In the spring of 1837, after having accepted Stuart’s offer to become his junior law partner, Lincoln moved to Springfield. Unfortunately, it appears that Stuart’s main concern was politics and he provided Lincoln with little legal instruction. In more of a sink-or-swim maneuver, it seemed as though Lincoln would have to begin learning by trying cases. The trial by fire came quickly as in November of1838, Stuart won election to the United States House of Representatives and left Lincoln to handle the legal partnership business alone.
Stuart remained in Congress until March 1843, which would soon become a problem for Lincoln.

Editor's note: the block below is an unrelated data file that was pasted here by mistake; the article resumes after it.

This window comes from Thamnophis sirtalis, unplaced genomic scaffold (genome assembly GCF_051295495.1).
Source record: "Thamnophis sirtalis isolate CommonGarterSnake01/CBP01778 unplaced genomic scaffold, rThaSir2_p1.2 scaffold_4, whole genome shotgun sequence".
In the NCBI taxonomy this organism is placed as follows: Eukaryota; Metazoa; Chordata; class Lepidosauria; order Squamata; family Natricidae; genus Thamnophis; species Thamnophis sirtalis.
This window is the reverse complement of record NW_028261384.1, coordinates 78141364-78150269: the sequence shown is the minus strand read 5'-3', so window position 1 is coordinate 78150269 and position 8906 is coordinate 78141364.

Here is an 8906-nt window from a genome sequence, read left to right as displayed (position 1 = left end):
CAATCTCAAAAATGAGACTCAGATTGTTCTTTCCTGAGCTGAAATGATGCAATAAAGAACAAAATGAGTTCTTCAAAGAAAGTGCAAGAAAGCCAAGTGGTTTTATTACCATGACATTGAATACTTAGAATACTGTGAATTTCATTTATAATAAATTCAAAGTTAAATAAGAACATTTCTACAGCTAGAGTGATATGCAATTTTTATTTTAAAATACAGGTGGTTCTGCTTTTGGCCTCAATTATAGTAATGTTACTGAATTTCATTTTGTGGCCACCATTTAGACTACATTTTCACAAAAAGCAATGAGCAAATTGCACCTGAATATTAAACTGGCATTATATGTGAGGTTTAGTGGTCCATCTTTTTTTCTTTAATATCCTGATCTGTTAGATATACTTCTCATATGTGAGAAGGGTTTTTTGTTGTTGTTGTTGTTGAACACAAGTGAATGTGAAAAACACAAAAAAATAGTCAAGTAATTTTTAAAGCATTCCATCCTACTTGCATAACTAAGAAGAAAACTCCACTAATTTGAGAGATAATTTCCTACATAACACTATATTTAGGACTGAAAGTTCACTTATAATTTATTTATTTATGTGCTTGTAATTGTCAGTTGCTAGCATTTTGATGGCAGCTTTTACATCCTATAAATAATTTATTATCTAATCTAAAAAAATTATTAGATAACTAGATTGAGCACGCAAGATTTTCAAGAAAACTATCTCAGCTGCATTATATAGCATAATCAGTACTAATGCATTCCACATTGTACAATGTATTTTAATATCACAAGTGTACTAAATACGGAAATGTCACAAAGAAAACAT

The practice consisted primarily of debt-related matters, but Lincoln also handled a variety of cases regarding criminal, common law, and chancery divisions of law. Stuart and Lincoln both traveled the First Judicial Circuit, when Stuart was not in Congress. In 1839, Sangamon County joined a newly formed Eighth Judicial Circuit and Lincoln began to ride that circuit with incredible frequency and diligence. Stuart and Lincoln still maintained a strong presence at their legal practices in Sangamon, Tazewell, Logan, and McLean counties, but they handled cases elsewhere as well.
The Stuart and Lincoln law office was in an upstairs room along Hoffman’s Row, a group of buildings on Fifth Street in Springfield, one block north of the public square. After the state legislature voted to move the state capitol from Vandalia to Springfield in February 1837, the city donated the public square for the new statehouse. After Stuart won re-election to Congress in 1841, Lincoln, realizing that he could no longer maintain the practice by himself, on April 14, 1841, Stuart and Lincoln formally dissolved their legal partnership.